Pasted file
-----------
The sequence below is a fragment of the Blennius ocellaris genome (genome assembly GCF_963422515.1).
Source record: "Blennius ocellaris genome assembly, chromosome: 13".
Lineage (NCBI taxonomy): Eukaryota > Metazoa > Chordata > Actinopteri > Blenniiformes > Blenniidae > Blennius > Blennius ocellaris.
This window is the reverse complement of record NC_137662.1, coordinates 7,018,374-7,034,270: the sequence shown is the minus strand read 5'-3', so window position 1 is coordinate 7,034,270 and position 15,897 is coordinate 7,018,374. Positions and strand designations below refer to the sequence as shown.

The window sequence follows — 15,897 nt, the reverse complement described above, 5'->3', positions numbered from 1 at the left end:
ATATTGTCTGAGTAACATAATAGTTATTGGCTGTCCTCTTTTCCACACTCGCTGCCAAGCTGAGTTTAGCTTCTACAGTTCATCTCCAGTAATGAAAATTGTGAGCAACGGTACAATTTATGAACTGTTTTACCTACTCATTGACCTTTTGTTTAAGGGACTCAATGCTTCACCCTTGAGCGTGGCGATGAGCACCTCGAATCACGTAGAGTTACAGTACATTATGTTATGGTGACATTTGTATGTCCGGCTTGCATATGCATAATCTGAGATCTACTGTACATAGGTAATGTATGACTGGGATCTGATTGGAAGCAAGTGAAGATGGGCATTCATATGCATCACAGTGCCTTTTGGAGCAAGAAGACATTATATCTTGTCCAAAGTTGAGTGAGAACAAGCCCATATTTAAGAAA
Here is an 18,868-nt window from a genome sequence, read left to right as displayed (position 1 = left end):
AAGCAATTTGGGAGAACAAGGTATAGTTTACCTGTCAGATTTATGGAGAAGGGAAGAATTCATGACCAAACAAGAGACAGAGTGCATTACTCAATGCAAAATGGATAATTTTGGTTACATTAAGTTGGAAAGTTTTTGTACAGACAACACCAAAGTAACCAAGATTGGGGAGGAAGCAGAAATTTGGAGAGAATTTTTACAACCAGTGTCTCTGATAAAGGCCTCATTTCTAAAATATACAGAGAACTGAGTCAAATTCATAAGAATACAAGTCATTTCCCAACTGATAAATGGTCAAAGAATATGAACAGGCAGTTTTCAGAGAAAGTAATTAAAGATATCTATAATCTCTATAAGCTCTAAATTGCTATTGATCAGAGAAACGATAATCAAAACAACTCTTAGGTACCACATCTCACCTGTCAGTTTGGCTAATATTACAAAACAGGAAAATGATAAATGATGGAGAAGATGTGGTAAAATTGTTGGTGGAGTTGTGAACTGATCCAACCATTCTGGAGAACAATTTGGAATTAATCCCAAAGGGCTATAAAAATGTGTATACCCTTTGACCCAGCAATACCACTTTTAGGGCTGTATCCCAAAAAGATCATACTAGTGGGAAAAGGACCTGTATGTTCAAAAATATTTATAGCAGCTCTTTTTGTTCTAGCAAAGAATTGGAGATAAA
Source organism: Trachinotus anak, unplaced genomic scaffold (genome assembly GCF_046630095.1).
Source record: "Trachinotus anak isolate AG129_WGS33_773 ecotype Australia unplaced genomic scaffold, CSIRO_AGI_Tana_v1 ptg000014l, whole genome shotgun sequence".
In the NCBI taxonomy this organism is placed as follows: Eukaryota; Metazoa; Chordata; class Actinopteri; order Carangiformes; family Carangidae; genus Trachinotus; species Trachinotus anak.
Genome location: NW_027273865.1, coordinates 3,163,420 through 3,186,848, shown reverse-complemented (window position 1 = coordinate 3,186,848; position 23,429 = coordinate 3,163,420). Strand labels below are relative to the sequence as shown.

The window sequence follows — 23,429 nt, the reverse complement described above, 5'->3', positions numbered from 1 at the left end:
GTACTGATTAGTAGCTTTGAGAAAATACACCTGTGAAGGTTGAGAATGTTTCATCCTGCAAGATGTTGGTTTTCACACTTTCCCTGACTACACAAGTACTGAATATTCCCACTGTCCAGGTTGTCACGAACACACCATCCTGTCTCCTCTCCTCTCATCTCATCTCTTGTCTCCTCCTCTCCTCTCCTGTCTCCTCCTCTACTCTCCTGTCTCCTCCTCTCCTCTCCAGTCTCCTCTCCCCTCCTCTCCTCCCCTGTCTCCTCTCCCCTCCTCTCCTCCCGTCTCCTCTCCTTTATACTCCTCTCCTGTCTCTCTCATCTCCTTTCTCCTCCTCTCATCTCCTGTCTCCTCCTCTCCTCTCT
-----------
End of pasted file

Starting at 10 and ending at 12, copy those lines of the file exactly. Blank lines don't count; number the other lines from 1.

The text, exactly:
Source record: "Trachinotus anak isolate AG129_WGS33_773 ecotype Australia unplaced genomic scaffold, CSIRO_AGI_Tana_v1 ptg000014l, whole genome shotgun sequence".
In the NCBI taxonomy this organism is placed as follows: Eukaryota; Metazoa; Chordata; class Actinopteri; order Carangiformes; family Carangidae; genus Trachinotus; species Trachinotus anak.
Genome location: NW_027273865.1, coordinates 3,163,420 through 3,186,848, shown reverse-complemented (window position 1 = coordinate 3,186,848; position 23,429 = coordinate 3,163,420). Strand labels below are relative to the sequence as shown.